Pot Economics: What's the Future of the American Marijuana Market?


Situated on the coastline of the notorious marijuana-farming Humboldt County, Greacen’s organization has witnessed firsthand some of the highs and lows for this new industry as it’s blossomed from a small handful of ex-hippies and cartel affiliates to a full-blown source of regional livelihood.

“We see that there are big groups waiting in the wings, ready to come in and start producing at large scale,” Greacen said. “I think that’s a pretty poor public-policy choice. Keeping it out of the hands of the corporations is one of the things we can do that makes sense.”

Of particular concern to Greacen is the environmental impact that large corporate producers could have, especially if met with lax, unspecific regulations for growing ever-larger crops. Many grow operations already make use of pesticides, rodenticides, and other chemicals potentially harmful to humans. With a $100 million dollar crop at stake, a company like Prohibition Brands or Diego Pellicer has a strong incentive to use such chemicals and cut other corners in search of maximum profits, according to Greacen.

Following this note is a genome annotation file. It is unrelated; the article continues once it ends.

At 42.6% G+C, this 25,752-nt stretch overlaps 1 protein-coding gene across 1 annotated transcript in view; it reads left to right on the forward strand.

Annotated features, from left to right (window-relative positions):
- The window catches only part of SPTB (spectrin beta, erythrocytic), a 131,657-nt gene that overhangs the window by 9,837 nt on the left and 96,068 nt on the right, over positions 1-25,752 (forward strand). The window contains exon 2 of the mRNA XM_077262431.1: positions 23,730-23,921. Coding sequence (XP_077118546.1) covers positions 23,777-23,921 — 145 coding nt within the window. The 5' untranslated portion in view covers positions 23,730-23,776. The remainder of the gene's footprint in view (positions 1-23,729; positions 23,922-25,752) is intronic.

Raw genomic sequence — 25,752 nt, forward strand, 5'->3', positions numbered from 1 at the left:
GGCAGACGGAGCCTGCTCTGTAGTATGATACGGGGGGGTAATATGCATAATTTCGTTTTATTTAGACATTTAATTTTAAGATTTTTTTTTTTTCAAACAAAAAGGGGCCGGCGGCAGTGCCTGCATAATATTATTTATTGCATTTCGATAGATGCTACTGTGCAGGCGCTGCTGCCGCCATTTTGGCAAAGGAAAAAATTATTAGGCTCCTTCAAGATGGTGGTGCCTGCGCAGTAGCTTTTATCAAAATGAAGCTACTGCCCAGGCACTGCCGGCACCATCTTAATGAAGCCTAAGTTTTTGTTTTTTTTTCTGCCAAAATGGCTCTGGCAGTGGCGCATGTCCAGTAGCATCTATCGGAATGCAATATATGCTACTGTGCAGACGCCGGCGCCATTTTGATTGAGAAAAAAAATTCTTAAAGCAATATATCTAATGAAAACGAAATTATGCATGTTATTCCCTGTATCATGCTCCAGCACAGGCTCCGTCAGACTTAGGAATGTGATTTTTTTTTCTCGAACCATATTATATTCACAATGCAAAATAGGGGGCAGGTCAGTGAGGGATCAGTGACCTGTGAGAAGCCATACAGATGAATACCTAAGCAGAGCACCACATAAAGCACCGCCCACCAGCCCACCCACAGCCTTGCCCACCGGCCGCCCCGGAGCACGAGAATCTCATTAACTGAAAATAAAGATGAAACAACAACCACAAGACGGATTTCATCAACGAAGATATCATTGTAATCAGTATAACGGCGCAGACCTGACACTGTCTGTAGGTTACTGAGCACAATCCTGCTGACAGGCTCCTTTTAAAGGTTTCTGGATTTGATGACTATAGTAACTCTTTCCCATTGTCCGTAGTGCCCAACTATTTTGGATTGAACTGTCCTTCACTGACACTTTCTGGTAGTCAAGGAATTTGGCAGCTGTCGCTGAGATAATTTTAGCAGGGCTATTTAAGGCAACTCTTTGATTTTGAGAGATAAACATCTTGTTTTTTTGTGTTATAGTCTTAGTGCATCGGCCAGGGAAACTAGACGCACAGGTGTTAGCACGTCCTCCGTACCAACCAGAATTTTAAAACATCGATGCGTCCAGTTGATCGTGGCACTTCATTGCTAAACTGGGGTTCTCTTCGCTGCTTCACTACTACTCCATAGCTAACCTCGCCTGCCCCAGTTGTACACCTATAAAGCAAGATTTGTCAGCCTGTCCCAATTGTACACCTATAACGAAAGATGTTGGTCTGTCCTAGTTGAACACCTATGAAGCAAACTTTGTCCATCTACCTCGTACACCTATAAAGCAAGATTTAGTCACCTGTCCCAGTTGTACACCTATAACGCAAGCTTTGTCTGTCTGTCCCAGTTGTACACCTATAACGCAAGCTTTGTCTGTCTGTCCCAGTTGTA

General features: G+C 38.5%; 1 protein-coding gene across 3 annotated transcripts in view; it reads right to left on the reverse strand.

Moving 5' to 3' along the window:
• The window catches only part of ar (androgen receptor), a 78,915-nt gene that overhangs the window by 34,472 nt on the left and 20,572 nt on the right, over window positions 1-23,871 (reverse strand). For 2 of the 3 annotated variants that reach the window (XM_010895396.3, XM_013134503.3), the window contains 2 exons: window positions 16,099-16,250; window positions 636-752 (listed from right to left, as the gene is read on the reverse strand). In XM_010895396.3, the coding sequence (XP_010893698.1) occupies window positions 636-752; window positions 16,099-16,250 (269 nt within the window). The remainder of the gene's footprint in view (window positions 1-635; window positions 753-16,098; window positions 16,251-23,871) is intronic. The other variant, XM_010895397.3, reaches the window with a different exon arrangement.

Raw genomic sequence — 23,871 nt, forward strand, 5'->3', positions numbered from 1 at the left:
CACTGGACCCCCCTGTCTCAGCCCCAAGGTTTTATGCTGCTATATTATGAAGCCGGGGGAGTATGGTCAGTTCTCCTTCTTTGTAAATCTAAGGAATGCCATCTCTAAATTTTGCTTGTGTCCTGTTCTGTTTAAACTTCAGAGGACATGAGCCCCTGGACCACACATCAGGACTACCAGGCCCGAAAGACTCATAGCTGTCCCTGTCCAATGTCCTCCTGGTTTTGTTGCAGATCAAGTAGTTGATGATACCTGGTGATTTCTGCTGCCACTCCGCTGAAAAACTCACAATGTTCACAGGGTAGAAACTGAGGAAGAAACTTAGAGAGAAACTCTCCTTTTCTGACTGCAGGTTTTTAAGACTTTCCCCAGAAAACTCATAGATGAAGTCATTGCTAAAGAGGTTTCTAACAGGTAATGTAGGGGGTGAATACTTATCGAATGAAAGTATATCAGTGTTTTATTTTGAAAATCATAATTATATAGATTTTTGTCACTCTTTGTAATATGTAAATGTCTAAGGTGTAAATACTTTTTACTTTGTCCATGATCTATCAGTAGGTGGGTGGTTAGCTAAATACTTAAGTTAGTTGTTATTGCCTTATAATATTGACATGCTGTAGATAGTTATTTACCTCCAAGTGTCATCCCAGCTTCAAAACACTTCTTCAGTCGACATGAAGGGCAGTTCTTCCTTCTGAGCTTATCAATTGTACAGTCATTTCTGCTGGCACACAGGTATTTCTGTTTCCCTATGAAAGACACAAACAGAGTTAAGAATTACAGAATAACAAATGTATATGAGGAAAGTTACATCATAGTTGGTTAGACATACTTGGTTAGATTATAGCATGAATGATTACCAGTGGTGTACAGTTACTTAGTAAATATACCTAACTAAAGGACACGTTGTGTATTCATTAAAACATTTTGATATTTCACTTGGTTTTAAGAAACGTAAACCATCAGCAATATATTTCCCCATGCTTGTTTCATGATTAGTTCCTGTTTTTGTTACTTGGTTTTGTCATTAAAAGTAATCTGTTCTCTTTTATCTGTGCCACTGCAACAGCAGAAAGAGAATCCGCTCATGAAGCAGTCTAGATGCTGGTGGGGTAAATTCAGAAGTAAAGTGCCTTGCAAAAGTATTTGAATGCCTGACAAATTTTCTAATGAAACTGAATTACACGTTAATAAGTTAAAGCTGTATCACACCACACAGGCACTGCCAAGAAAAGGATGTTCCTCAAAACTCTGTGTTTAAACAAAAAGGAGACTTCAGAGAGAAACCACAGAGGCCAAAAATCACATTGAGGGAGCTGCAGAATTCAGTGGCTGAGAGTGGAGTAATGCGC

But he stresses that not all is lost. Local government initiatives in Humboldt and Mendocino counties have proven promising to advocates for a sustainable, independent producer-oriented pot industry, with groups like the Emerald Growers Association lending their support in the effort to keep “homegrown” truly homegrown.

As to whether or not marijuana will ultimately go the way of alcohol and tobacco with such an enticing multibillion dollar carrot dangling on the horizon, Greacen gives the only answer he can so early in the game: “We’ll see.”

Article by: Dan Schneider

Published by: Dollars & Sense Magazine

Published: March 2014

Read full article here.